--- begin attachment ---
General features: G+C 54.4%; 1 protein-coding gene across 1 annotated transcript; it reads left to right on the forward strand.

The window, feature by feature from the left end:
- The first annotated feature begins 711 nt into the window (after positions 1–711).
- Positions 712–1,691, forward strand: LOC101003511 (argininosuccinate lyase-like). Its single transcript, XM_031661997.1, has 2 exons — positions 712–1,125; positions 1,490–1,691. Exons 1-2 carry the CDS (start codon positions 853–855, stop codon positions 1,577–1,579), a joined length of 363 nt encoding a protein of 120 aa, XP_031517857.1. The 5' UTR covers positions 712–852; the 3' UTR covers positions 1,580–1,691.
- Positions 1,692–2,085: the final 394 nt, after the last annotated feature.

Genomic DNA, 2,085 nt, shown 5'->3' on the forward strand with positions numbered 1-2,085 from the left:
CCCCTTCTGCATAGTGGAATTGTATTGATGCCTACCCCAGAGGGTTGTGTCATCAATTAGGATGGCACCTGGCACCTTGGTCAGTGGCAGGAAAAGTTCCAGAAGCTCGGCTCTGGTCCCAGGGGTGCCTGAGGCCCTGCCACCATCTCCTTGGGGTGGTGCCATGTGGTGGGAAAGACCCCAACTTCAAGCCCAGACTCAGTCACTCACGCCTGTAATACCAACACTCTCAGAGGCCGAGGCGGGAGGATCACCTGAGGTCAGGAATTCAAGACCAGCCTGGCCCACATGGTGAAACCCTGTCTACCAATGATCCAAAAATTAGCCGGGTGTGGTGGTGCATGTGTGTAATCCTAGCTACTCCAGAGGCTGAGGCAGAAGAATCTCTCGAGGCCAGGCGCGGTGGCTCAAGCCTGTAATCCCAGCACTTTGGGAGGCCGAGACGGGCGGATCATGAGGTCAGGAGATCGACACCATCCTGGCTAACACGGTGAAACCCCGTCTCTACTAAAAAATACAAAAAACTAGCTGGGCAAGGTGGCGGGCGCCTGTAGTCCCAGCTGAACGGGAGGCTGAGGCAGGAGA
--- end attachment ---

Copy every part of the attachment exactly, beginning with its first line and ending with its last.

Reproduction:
General features: G+C 54.4%; 1 protein-coding gene across 1 annotated transcript; it reads left to right on the forward strand.

The window, feature by feature from the left end:
- The first annotated feature begins 711 nt into the window (after positions 1–711).
- Positions 712–1,691, forward strand: LOC101003511 (argininosuccinate lyase-like). Its single transcript, XM_031661997.1, has 2 exons — positions 712–1,125; positions 1,490–1,691. Exons 1-2 carry the CDS (start codon positions 853–855, stop codon positions 1,577–1,579), a joined length of 363 nt encoding a protein of 120 aa, XP_031517857.1. The 5' UTR covers positions 712–852; the 3' UTR covers positions 1,580–1,691.
- Positions 1,692–2,085: the final 394 nt, after the last annotated feature.

Genomic DNA, 2,085 nt, shown 5'->3' on the forward strand with positions numbered 1-2,085 from the left:
CCCCTTCTGCATAGTGGAATTGTATTGATGCCTACCCCAGAGGGTTGTGTCATCAATTAGGATGGCACCTGGCACCTTGGTCAGTGGCAGGAAAAGTTCCAGAAGCTCGGCTCTGGTCCCAGGGGTGCCTGAGGCCCTGCCACCATCTCCTTGGGGTGGTGCCATGTGGTGGGAAAGACCCCAACTTCAAGCCCAGACTCAGTCACTCACGCCTGTAATACCAACACTCTCAGAGGCCGAGGCGGGAGGATCACCTGAGGTCAGGAATTCAAGACCAGCCTGGCCCACATGGTGAAACCCTGTCTACCAATGATCCAAAAATTAGCCGGGTGTGGTGGTGCATGTGTGTAATCCTAGCTACTCCAGAGGCTGAGGCAGAAGAATCTCTCGAGGCCAGGCGCGGTGGCTCAAGCCTGTAATCCCAGCACTTTGGGAGGCCGAGACGGGCGGATCATGAGGTCAGGAGATCGACACCATCCTGGCTAACACGGTGAAACCCCGTCTCTACTAAAAAATACAAAAAACTAGCTGGGCAAGGTGGCGGGCGCCTGTAGTCCCAGCTGAACGGGAGGCTGAGGCAGGAGA